A guided missile is a self-powered weapon, in the family of precision-guided munitions (PGM) that can alter its flight or ballistic characteristics in order to correct aiming errors and hit a target. Guided missiles are assumed to be independently powered during at least part of its flight, differentiated from guided bombs and artillery-launched guided shells. The part of the missile that contains the materials or mechanism that will affect the target is the missile's warhead; ballistic missile warheads are contained in reentry vehicles of various capabilities.
Missiles, in general, follow one of two guidance paradigms:
- Go-onto-location-in-space (GOLIS), where guidance directs the weapon to a specific set of geographical coordinates and whatever is located at those coordinates;
- Go-onto-target (GOT), in which the weapon recognizes a specific target, which may be moving, and adjusts its course based on sensor input or human commands, in order to hit that target.
A given missile may be command-guided, with it completely under the control of a human operator. It may be partially autonomous, where, for example, the person launches it points it at the target until onboard sensors can take control. It may be "fire and forget" or fully autonomous, such that it needs no human control once it has been give target information.
The radar transmitter is separate from the missile, which only contains a homing receiver.
Both a transmitter and receiver are in the missile, which is usually "fire and forget" but might have a command override.
Anti-radiation and home-on-jam
A set of accelerometers and gyroscopes allows the guidance system to sense every movement and compute the change from the last known position. Such systems require the firing platform to know its position as accurately as possible.
Typically used for ballistic missiles that rise above the atmosphere, the navigation system locates stars and computes position based on them.
While there are great detailed variations depending on the missile and launcher type, as well as its range and target, there are still usually three basic parts of the flight.
Launch and boost
The first phase includes preventing the missile from being launched at all, by hard or soft kill of the launch platform. In the Outer Air Battle that the U.S. Navy planned against a serious Soviet Naval Aviation attack against carrier battle groups, the motto is that it "is better to shoot the archer than the arrow". Clearly, it was more efficient to interfere with the Tu-95 radar aitcraft giving the general target location to the Tu-22 or other bomber that could launch two or three air-to-surface missiles.
Even immediately after launch, there may be techniques to neutralize the missile in what is called the boost phase with ballistic missiles, but still applies to other types. For example, cruise missiles may have a booster rocket motor to give initial thrust, with a turbojet or ramjet providing continuing propulsion. Before that booster drops away, it is a brilliant target to an infrared sensor. A boost-phase interceptor like NCADE will do its terminal homing on the bright launch signature; an airborne directed energy weapon will still aim at that heat source.
The key electronic warfare attack on the missile, in this phase, is to attack the search radar of an antiaircraft system, or other sensors that put it into the basic course.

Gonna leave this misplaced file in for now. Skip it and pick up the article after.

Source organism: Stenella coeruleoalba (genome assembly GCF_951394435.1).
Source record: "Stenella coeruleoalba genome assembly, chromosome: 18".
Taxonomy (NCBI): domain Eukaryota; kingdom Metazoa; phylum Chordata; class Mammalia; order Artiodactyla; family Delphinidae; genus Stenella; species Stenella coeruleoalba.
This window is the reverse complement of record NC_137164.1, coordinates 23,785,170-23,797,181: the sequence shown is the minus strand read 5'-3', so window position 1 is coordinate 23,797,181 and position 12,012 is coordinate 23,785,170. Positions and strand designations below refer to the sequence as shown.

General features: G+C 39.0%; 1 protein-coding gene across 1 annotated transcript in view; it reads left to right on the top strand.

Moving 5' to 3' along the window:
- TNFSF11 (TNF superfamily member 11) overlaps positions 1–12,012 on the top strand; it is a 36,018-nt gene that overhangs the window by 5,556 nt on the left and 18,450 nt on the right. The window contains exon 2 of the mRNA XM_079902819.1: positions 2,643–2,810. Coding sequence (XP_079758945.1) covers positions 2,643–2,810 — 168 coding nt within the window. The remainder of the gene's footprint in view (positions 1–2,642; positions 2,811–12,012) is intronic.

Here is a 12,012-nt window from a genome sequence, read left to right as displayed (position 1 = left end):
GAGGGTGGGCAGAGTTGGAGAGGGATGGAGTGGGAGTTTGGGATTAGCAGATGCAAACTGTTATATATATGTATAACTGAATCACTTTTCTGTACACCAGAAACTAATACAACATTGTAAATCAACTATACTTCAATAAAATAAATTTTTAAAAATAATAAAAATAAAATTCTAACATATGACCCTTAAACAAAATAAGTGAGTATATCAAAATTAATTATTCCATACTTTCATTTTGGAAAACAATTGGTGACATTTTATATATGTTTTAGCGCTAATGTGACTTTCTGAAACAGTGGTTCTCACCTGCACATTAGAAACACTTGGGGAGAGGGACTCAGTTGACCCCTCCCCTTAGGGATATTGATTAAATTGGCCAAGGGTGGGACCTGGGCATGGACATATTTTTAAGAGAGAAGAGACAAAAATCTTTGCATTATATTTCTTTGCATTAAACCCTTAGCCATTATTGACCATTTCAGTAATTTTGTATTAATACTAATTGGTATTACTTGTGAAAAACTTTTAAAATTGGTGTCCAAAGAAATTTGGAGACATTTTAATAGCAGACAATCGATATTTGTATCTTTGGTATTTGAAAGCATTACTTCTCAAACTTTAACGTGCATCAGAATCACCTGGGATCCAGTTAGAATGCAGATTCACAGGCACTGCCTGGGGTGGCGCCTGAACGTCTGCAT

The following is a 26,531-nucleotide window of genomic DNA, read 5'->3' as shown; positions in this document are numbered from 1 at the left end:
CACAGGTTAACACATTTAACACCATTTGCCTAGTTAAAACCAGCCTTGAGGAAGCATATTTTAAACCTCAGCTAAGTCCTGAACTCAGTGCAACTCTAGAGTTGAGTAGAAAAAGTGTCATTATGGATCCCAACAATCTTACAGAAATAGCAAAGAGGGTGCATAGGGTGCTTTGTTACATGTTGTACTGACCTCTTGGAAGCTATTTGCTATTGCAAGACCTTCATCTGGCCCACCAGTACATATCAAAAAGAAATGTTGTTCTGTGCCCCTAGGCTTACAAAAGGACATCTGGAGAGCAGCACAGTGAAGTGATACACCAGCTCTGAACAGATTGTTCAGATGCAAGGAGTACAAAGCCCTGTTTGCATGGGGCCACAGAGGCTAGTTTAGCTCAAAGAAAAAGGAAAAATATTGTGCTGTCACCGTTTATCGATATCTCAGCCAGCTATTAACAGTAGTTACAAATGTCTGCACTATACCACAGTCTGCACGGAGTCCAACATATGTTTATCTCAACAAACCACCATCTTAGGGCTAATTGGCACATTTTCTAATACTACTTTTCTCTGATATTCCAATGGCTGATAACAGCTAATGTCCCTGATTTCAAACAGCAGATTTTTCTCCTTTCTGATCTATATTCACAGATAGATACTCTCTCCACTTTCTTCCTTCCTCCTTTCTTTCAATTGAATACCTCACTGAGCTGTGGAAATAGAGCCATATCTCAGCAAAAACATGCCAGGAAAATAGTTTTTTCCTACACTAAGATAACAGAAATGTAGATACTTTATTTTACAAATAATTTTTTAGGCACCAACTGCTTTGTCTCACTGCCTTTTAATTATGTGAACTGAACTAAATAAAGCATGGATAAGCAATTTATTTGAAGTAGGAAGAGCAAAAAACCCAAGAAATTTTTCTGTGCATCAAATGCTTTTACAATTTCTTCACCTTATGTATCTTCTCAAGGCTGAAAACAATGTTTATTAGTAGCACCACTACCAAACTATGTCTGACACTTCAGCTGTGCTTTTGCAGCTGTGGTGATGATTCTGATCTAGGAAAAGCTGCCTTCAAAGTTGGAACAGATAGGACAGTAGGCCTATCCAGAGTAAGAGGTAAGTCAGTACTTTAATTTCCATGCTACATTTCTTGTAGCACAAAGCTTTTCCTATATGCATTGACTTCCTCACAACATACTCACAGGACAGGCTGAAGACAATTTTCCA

Be they ballistic, cruise, or antiaircraft missiles, there is a next phase, in other than very short range missiles, where the missile flies a relatively straight course over distance, bringing into the area of final attack. A ballistic missile may coast in space before releasing reentry vehicle(s) and decoys. A cruise missile may fly at low altitude until it pitches up for final attack, although some cruise missiles, especially long-range antiship missiles, may fly at high altitude for aerodynamic efficiency in the midcourse.
A variety of guidance methods apply to midcourse. Ballistic missiles in space will probably use some combination of inertial and celestial means. Cruise missiles will use inertial, GPS, and possibly third-party radar updates to get into the target area. Antiaircraft missiles may use radar or command guidance, and either active or semi-active radar homing.
Electronic attack on missile in this stage try to break track: to force a maneuvering missile into an overly stressful turn, either masking its antenna or having the radar lose the general signal.
The missile usually is at its fastest speed in the terminal attack. While current ballistic warheads do not maneuever, their extremely high speed, and possibly decoys, make them difficult targets even though their trajectories are predictable. Cruise missiles often will curve or otherwise maneuver in the target area, then do a final pitch-up to dive into the target. Antiaircraft missiles may have final maneuvering thrusters, but often switch to infrared terminal homing or to a different, shorter-wave radar.
Final electronic attack can try to destroy the terminal seeker (e.g., with directed infrared contermeasures), use deceptive jamming appropriate to the terminal seeker, hide the target with flares or chaff, or, finally, use "seduction" to convince the missile that a sacrificial decoy is the real target (e.g., the AN/ALE-55 towed fiber optic detail will first try to break track, but its final defense is seduction.
Classification by launcher and target location
There are several ways to classify guided missiles. One of the most basic covers the launching platform and the target location, "location" here being agnostic to GOLIS or GOT. Each one of these types has further subdivisions, such as range, mobility, guidance, payload, etc.
- Note 1: anti-ballistic missiles may actually intercept in space, in the upper atmosphere, or lower atmosphere. For this chart, the types are all considered surface-to-space.